19 December 2006

The Bipolar Handbook

When I first saw the title of The Bipolar Handbook by Wes Burgess, I thought "Oh great, a book on how to be Bipolar!" A little tongue-in-cheek, I know, but I've read several books on Bipolar Disorder and some are better than others. I don't need a book that is going to help me be Bipolar -- I do that well enough by myself! -- I need a book that is going to help me live successfully anyway. I think I've found the book.

Written in an easy to follow, question & answer format, this book takes a couple of unorthodox approaches. For one thing, Burgess considers bipolar depression to be a different animal than unipolar depression. He teaches that it shouldn't be treated with anti-depressants, but with mood stabilizers and atypical anti-psychotics. Burgess contends that anti-depressants actually contribute to the cycling in and out of mania. He also says that successfully treating bipolar disorder should successfully treat anxiety, too (something I struggle constantly with).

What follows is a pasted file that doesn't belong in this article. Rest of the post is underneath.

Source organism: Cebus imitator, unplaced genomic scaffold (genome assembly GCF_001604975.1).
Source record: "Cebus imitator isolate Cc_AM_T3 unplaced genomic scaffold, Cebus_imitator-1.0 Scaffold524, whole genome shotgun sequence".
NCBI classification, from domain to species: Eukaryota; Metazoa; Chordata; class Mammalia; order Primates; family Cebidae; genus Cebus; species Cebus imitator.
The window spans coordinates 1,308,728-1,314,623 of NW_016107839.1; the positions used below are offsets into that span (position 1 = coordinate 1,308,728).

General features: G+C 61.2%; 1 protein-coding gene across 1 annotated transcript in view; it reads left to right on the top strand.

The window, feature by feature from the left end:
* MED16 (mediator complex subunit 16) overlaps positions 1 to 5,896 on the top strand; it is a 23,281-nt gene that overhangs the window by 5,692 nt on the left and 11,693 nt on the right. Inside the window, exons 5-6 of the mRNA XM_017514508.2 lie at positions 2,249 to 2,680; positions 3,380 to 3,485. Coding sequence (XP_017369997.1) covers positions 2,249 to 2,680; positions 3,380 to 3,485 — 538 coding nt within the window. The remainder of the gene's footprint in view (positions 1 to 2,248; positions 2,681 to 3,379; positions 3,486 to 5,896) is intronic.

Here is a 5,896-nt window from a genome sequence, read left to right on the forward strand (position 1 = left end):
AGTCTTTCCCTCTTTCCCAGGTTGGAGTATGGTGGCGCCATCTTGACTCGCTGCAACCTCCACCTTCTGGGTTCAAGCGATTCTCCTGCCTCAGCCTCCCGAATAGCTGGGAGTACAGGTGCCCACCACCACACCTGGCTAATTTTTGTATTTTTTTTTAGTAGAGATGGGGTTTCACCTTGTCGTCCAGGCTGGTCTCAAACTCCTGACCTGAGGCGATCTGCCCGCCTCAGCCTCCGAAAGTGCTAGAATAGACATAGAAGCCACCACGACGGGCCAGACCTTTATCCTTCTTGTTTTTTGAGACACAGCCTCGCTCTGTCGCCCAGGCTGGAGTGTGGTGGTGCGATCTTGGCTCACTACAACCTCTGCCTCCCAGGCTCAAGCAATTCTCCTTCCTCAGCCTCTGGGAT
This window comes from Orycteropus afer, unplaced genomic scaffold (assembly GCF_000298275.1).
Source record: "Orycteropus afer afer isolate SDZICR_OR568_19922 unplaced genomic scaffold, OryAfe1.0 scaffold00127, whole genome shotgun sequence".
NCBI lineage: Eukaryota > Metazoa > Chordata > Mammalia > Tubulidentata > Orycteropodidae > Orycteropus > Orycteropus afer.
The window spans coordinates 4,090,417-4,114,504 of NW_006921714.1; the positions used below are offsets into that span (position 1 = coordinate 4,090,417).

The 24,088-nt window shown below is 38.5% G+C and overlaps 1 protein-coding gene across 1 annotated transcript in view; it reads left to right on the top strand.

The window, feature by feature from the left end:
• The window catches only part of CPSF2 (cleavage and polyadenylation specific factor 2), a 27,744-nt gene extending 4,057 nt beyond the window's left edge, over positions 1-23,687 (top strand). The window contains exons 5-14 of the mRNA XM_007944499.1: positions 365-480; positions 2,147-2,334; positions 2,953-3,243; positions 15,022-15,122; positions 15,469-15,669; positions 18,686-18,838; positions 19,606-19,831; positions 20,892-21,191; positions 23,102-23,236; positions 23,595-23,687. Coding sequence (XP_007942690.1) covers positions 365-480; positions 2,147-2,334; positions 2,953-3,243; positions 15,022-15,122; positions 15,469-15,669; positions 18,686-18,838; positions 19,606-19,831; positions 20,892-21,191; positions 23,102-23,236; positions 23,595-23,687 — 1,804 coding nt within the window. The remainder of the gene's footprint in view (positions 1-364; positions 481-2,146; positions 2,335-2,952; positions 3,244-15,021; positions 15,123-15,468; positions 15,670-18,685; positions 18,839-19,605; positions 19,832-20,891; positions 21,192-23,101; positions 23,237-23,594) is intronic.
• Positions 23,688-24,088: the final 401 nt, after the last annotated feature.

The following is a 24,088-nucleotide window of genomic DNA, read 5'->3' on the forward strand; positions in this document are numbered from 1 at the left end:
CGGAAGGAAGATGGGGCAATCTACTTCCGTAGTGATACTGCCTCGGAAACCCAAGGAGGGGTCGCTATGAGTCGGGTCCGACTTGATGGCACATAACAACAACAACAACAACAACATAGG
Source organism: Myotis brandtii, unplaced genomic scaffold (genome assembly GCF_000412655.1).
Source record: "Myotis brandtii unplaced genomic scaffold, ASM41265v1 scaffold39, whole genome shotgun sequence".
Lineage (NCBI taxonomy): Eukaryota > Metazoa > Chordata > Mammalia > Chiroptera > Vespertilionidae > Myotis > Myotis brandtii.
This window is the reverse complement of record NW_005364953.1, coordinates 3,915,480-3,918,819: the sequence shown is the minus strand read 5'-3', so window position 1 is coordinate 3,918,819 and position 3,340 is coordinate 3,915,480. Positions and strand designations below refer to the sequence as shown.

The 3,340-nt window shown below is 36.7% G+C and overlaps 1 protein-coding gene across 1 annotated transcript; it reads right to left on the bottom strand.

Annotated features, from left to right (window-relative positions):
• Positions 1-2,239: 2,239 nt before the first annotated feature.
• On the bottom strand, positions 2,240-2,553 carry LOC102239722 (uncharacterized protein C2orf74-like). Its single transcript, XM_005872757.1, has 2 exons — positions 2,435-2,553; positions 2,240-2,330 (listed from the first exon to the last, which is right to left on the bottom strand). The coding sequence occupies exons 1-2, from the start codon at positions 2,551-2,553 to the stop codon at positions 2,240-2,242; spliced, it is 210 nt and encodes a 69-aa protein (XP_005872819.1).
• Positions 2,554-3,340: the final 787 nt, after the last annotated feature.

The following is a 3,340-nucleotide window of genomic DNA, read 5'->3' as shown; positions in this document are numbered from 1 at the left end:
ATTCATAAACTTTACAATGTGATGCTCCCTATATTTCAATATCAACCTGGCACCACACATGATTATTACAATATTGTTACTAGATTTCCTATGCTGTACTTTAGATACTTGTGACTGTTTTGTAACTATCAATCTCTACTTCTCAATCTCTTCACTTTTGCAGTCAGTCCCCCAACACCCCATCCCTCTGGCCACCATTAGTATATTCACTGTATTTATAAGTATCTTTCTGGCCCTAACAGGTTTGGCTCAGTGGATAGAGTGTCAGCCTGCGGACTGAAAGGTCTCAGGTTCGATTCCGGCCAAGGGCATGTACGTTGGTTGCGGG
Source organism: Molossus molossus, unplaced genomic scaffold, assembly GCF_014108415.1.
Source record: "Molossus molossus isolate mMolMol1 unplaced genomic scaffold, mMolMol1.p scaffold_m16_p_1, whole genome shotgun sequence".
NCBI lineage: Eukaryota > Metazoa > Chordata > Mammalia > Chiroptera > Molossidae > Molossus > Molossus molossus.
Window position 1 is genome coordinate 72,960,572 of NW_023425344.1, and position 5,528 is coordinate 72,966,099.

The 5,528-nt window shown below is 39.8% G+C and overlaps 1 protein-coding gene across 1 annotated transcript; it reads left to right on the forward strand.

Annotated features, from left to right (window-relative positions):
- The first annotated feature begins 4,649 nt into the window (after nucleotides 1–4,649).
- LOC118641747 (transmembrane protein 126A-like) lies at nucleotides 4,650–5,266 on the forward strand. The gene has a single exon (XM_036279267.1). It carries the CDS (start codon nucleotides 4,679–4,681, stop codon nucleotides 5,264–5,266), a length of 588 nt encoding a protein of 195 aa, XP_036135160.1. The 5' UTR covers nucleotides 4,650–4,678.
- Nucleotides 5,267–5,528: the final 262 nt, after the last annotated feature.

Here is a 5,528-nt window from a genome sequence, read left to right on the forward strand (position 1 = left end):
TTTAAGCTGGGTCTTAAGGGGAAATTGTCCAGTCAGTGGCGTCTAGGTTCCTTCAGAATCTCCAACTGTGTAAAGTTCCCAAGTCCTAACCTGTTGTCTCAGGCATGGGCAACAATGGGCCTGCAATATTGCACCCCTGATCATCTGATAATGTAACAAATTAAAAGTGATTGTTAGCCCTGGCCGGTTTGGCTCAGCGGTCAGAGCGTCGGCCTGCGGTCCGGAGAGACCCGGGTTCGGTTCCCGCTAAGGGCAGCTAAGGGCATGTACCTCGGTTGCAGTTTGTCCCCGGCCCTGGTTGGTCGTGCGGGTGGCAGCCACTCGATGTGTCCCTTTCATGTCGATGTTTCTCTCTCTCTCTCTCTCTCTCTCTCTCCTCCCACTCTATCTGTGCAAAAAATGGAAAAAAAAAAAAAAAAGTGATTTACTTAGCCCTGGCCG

There are also sections on interpersonal relationships, getting along at work, the difference in the tons of meds that may be prescribed, and national and internet resources. I've learned a lot about myself and my disorder through this book. I've learned that what I previously thought were character defects -- anxiety, procrastination, my need for sleep -- are actually characteristics of my disorder. In fact, it seemed as though the whole first chapter was written just for me. I kept taking the book into the office and interrupting my husband, John, saying, "Honey, listen to this!" or "Does this remind you of anyone we know? (meaning me)" and reading paragraphs at a time to him. Now, he's reading it for himself, in an effort to know my situation better.

If you have trouble with a mood disorder or if you know someone who does, get this book. It will help you understand the disorder much better.

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